The author provides a poignant account of the impact of Lennon’s death on McCartney. In the aftermath, he was engulfed by a range of emotions that hung like clouds over his mind. It taught him an important lesson: “I’ll never fall out with anyone again in my life for that amount of time and face the possibility of them dying before I get a chance to square with them,” McCartney confided to Denny Laine (205).

Details like this make the book an enriching read. Though it does not always cast McCartney in a favorable light, it feels authentic, getting past the legend and closer to knowing McCartney as he is. Prior to this I had only read a couple of books about The Beatles, but it’s hard to imagine a better one covering this segment of McCartney’s career. He can point to this with satisfaction, recognizing a realistic, non-critical, snapshot of a pivotal time in his life and career.

Tuesday, June 3, 2014

The Joy of the Gospel: Evangelii Gaudium (Apostolic Exhortation) - Francis

Surprised by Francis

The Joy of the Gospel: Evangelii Gaudium (Apostolic Exhortation)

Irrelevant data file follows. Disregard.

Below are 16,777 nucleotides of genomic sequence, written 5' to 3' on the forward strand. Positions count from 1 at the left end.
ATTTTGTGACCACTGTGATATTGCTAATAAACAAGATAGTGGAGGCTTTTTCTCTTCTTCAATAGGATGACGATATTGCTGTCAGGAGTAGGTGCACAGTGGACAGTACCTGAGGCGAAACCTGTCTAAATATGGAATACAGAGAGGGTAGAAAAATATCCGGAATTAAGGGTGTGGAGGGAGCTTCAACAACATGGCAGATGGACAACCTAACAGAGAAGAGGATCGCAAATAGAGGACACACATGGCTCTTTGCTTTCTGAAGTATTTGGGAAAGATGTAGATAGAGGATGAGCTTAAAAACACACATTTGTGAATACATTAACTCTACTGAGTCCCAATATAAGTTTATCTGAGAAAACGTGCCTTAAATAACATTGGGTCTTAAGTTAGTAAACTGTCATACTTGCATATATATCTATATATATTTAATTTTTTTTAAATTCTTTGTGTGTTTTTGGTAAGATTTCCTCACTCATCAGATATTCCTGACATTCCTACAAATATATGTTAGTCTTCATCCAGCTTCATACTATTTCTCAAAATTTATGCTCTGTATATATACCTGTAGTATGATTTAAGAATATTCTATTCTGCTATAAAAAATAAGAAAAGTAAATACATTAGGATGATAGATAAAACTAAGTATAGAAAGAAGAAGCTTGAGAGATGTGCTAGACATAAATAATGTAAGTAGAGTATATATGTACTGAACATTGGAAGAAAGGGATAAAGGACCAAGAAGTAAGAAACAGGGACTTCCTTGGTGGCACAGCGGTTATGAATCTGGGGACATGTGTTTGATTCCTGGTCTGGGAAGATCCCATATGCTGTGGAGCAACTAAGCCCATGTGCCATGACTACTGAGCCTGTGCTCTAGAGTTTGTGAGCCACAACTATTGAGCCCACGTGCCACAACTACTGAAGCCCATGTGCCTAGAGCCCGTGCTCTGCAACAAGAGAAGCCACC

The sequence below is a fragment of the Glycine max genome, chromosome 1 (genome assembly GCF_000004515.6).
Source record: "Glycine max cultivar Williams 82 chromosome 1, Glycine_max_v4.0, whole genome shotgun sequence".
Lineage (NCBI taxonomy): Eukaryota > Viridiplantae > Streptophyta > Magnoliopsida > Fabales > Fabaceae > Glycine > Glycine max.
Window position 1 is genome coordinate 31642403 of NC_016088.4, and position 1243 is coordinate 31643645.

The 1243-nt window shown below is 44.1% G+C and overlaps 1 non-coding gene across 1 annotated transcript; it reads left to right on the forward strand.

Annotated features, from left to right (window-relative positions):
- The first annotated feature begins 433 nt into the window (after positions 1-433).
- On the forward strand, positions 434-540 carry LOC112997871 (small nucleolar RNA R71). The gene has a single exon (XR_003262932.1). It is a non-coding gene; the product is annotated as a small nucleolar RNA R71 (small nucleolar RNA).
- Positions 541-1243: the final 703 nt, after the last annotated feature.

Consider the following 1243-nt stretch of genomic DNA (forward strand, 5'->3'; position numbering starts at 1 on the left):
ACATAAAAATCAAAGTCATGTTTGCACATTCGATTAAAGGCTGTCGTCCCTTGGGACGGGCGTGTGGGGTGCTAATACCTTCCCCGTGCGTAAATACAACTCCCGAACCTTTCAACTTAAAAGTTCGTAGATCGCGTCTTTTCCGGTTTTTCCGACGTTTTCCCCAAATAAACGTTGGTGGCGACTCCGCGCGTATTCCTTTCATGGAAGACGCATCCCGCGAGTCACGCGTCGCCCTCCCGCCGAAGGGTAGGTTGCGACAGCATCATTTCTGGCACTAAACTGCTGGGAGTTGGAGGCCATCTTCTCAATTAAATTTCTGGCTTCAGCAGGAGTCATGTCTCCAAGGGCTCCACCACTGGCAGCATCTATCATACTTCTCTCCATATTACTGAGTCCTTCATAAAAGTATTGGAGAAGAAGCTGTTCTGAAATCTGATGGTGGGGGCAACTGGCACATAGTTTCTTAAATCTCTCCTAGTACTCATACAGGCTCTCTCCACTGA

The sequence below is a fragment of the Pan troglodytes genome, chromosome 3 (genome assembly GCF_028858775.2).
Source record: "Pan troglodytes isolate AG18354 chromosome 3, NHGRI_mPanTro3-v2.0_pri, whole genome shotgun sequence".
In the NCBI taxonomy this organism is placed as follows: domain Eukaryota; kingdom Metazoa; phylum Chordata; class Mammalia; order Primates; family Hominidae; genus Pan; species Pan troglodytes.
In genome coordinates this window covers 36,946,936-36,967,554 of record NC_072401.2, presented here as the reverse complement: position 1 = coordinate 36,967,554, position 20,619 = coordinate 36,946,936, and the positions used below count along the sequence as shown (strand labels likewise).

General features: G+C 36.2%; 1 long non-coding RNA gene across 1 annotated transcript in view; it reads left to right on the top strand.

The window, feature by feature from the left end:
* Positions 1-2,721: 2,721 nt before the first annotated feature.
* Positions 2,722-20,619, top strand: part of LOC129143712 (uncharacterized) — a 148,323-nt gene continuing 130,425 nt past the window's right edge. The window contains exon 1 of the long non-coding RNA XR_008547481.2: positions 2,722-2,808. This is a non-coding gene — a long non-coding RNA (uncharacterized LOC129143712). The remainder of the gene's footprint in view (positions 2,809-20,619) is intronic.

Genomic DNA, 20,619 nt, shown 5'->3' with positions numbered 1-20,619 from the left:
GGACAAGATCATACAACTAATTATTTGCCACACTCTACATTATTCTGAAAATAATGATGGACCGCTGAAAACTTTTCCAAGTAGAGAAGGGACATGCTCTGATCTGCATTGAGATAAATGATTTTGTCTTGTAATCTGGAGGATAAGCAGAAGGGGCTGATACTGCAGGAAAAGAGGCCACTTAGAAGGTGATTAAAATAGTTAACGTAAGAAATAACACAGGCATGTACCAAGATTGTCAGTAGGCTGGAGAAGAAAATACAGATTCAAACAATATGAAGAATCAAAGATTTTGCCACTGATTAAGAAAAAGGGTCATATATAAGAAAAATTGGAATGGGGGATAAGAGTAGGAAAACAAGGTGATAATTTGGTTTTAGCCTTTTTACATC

Author: Francis (As listed on title page)
Publisher: United States Conference of Catholic Bishops
Pages: 152

I share the interest of many in Francis, the simple designation the Pope uses in the Joy of the Gospel, which has an appropriate subtitle, Apostolic Exhortation. Fitting because, being addressed to Catholics from lay people to leaders, it’s a challenging call to live the life of Christ in every dimension for the sake of evangelization.

This is far from a how-to-win-souls book. Rather, it’s remarkable for its comprehension of the all-encompassing nature of evangelism, elevating it above drudgery to joy, which is as it should be. Those seeking a fresh vision can find it here under the following broad headings:

1.       The Church’s Missionary Transformation
2.       Amid the Crisis of Communal Commitment
3.       The Proclamation of the Gospel
4.       The Social Dimension of Evangelization
5.       Spirit-Filled Evangelizers

Francis may not be thought of as an academic like his predecessor—on the basis of what I had read and heard I was expecting folksy inspiration along the lines of his namesake. What a surprise to find such a scholarly outlook filled with practical directives that even I as an evangelical can apply to my own life.